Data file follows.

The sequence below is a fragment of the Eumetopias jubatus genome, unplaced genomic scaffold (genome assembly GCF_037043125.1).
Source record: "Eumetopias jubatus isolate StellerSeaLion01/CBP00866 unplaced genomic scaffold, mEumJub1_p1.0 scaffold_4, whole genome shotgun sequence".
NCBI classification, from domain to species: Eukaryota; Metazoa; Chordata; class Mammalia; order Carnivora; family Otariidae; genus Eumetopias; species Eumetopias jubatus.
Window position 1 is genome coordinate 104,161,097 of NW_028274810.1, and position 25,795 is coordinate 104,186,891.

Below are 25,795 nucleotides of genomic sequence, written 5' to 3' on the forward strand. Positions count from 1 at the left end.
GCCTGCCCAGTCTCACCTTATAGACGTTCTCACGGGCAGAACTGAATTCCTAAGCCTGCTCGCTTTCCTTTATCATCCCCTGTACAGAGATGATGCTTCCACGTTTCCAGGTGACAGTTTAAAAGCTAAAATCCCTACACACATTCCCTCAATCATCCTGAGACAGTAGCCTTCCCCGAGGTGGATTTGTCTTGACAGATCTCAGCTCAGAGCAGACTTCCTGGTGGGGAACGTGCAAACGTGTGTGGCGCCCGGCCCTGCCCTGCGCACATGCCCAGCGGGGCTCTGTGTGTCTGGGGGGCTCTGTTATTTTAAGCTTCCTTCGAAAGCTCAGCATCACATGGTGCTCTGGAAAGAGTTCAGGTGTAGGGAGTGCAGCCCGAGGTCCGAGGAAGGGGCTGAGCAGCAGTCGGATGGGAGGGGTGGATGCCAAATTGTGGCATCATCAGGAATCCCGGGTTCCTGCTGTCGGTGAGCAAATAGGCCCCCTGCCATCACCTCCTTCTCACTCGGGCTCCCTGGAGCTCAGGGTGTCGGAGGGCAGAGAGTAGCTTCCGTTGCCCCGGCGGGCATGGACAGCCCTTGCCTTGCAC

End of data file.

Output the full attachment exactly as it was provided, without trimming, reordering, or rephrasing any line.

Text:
The sequence below is a fragment of the Eumetopias jubatus genome, unplaced genomic scaffold (genome assembly GCF_037043125.1).
Source record: "Eumetopias jubatus isolate StellerSeaLion01/CBP00866 unplaced genomic scaffold, mEumJub1_p1.0 scaffold_4, whole genome shotgun sequence".
NCBI classification, from domain to species: Eukaryota; Metazoa; Chordata; class Mammalia; order Carnivora; family Otariidae; genus Eumetopias; species Eumetopias jubatus.
Window position 1 is genome coordinate 104,161,097 of NW_028274810.1, and position 25,795 is coordinate 104,186,891.

Below are 25,795 nucleotides of genomic sequence, written 5' to 3' on the forward strand. Positions count from 1 at the left end.
GCCTGCCCAGTCTCACCTTATAGACGTTCTCACGGGCAGAACTGAATTCCTAAGCCTGCTCGCTTTCCTTTATCATCCCCTGTACAGAGATGATGCTTCCACGTTTCCAGGTGACAGTTTAAAAGCTAAAATCCCTACACACATTCCCTCAATCATCCTGAGACAGTAGCCTTCCCCGAGGTGGATTTGTCTTGACAGATCTCAGCTCAGAGCAGACTTCCTGGTGGGGAACGTGCAAACGTGTGTGGCGCCCGGCCCTGCCCTGCGCACATGCCCAGCGGGGCTCTGTGTGTCTGGGGGGCTCTGTTATTTTAAGCTTCCTTCGAAAGCTCAGCATCACATGGTGCTCTGGAAAGAGTTCAGGTGTAGGGAGTGCAGCCCGAGGTCCGAGGAAGGGGCTGAGCAGCAGTCGGATGGGAGGGGTGGATGCCAAATTGTGGCATCATCAGGAATCCCGGGTTCCTGCTGTCGGTGAGCAAATAGGCCCCCTGCCATCACCTCCTTCTCACTCGGGCTCCCTGGAGCTCAGGGTGTCGGAGGGCAGAGAGTAGCTTCCGTTGCCCCGGCGGGCATGGACAGCCCTTGCCTTGCAC